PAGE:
In the waning days of October, Olga Gornostay was on the verge of a career-shaping journey.

A fourth-year student in LIU Pharmacy’s PharmD program, she was counting down the days before heading to Israel to begin an international rotation at Shaare Zedek Medical Center in Jerusalem.

“I don’t know what to expect,” Gornostay said before she left. “I just want to see how everything works, how pharmacy operates in Israel.”

Gornostay is no stranger to international travel–she came to the U.S. from Ukraine 10 years ago–but traveling to Israel as a student pharmacist is a particularly exciting opportunity.

And, while Gornostay plans to practice in community pharmacy upon the completion of her degree at LIU, she’s looking forward to seeing how pharmacy is practiced in an Israeli hospital environment compared to the American setting she’s grown accustomed to.

“I’m interested in seeing what interactions the pharmacists have with patients,” Gornostay said, “the differences in the health care systems, and even the legal side of pharmacy.

Gornostay’s trip is one of three scheduled to take place in the 2017-18 academic year as part of LIU Pharmacy’s international experiential elective rotation program. Another fourth-year student, Vera Berman, traveled to Austria this fall on a community pharmacy rotation, with an oncology rotation in Thailand scheduled for the spring semester.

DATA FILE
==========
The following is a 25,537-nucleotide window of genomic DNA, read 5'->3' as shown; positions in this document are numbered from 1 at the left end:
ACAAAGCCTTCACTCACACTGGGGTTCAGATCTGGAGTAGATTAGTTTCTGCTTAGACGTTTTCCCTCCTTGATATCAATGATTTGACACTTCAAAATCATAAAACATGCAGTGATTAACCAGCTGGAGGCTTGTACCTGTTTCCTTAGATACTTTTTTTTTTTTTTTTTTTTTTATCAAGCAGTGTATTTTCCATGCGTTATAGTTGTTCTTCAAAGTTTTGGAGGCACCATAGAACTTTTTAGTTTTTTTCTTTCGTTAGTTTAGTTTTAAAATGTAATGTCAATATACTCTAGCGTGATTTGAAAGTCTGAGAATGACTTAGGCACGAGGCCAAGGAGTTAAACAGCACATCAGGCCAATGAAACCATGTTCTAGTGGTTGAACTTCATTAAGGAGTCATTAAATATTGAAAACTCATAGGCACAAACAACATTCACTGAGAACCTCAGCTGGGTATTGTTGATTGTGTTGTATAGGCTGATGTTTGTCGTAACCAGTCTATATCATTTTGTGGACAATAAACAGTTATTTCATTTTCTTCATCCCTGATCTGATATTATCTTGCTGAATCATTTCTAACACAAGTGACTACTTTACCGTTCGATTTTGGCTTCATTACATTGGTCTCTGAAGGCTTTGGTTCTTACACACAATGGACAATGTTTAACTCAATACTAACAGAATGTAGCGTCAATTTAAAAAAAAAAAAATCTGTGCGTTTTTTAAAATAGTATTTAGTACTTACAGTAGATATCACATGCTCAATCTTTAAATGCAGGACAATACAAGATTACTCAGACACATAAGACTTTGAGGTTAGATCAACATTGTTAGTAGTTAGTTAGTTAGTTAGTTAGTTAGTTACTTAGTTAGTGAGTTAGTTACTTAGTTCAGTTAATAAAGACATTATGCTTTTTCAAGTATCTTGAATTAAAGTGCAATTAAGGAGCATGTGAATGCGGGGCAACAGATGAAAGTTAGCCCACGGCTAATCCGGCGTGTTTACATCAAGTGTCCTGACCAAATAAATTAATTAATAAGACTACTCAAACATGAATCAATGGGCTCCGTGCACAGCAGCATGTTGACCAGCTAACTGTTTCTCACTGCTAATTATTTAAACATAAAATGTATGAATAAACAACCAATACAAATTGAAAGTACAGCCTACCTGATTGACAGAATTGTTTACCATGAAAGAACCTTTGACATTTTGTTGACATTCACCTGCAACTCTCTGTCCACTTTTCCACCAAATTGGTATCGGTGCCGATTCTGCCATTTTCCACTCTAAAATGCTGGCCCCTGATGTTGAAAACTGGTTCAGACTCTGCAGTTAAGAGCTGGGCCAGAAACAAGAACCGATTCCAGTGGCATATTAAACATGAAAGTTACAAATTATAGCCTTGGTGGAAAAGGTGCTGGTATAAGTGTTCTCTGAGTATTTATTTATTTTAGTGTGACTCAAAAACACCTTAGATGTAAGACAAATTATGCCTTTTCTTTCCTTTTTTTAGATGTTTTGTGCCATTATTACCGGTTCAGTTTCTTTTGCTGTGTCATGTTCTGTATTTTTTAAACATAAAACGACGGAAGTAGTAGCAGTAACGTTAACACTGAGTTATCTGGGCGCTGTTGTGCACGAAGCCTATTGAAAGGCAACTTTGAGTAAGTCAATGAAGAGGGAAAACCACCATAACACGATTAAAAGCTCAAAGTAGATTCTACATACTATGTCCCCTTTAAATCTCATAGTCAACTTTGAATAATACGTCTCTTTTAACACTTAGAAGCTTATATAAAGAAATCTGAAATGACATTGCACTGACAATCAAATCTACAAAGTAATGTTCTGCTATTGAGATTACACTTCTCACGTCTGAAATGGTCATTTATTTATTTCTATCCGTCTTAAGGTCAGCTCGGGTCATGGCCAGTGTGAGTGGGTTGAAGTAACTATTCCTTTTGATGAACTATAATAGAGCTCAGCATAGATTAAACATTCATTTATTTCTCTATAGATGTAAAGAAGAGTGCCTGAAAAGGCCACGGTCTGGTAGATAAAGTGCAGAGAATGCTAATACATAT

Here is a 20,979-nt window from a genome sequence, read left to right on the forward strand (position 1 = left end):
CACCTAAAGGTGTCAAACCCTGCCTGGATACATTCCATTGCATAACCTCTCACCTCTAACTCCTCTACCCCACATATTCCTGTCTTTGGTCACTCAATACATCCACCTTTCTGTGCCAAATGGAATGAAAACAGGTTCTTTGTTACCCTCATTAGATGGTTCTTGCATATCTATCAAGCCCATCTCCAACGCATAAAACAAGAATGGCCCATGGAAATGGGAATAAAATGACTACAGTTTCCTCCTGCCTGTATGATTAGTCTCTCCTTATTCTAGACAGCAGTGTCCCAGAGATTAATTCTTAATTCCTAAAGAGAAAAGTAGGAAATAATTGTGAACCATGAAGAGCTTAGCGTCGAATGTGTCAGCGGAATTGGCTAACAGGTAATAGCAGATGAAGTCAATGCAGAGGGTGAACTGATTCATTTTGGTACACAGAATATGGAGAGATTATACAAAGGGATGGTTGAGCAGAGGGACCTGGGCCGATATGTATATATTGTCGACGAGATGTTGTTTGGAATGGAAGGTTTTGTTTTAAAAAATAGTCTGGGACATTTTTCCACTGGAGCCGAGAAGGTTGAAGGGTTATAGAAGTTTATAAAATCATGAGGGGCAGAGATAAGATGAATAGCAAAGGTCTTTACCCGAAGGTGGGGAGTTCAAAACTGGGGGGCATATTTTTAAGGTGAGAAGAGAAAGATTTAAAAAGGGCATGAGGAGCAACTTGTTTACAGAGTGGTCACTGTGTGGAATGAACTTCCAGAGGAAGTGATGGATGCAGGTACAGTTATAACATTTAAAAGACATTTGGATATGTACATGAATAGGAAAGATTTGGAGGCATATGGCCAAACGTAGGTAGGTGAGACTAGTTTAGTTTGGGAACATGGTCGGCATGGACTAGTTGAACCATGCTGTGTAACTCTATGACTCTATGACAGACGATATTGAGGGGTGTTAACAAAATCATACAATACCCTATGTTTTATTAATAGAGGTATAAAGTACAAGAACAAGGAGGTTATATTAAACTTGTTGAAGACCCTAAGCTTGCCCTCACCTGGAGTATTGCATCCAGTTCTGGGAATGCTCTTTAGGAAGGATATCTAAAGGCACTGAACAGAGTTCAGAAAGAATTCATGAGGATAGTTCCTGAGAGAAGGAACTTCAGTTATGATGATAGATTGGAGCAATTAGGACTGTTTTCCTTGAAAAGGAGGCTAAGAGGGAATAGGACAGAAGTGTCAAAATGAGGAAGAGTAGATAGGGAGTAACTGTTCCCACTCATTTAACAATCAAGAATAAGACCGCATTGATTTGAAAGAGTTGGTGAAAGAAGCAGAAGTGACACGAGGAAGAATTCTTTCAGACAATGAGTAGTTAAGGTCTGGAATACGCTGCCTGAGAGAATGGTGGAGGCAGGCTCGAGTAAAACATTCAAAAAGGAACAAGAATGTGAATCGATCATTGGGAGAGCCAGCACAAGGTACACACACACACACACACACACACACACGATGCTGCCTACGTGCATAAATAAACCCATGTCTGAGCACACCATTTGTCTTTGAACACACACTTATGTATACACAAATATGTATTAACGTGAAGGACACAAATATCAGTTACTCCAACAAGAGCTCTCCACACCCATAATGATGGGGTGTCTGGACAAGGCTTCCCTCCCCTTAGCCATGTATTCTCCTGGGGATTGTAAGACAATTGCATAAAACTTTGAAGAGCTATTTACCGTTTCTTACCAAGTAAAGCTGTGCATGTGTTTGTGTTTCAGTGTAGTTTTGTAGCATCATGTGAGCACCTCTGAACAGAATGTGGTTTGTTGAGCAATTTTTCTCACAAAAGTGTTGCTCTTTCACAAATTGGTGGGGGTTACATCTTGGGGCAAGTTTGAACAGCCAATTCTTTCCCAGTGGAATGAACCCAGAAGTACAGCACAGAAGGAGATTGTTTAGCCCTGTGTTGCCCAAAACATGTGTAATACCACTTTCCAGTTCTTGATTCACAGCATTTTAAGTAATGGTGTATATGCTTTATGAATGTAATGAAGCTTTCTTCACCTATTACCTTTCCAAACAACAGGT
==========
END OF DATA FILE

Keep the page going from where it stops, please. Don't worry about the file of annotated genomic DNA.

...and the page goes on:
“The health care field in Israel is one of the best in the world, I want to learn as much as I can.”

“It’s important to expose students to other cultures, and allow them to have different experiences with other health systems,” said Associate Professor of Pharmacy Practice Dr. Suzanna Gim, who also serves as LIU Pharmacy’s Director of International Affairs. “It helps them understand our health system better.”

For her part, Gornostay hopes that seeing her profession in the context of a different country’s health care system will broaden her understanding of pharmacy itself, putting her in a better position to thrive as she begins her career.

“The more I know about the medicine,” Gornostay said, “the more I can help myself and my family.”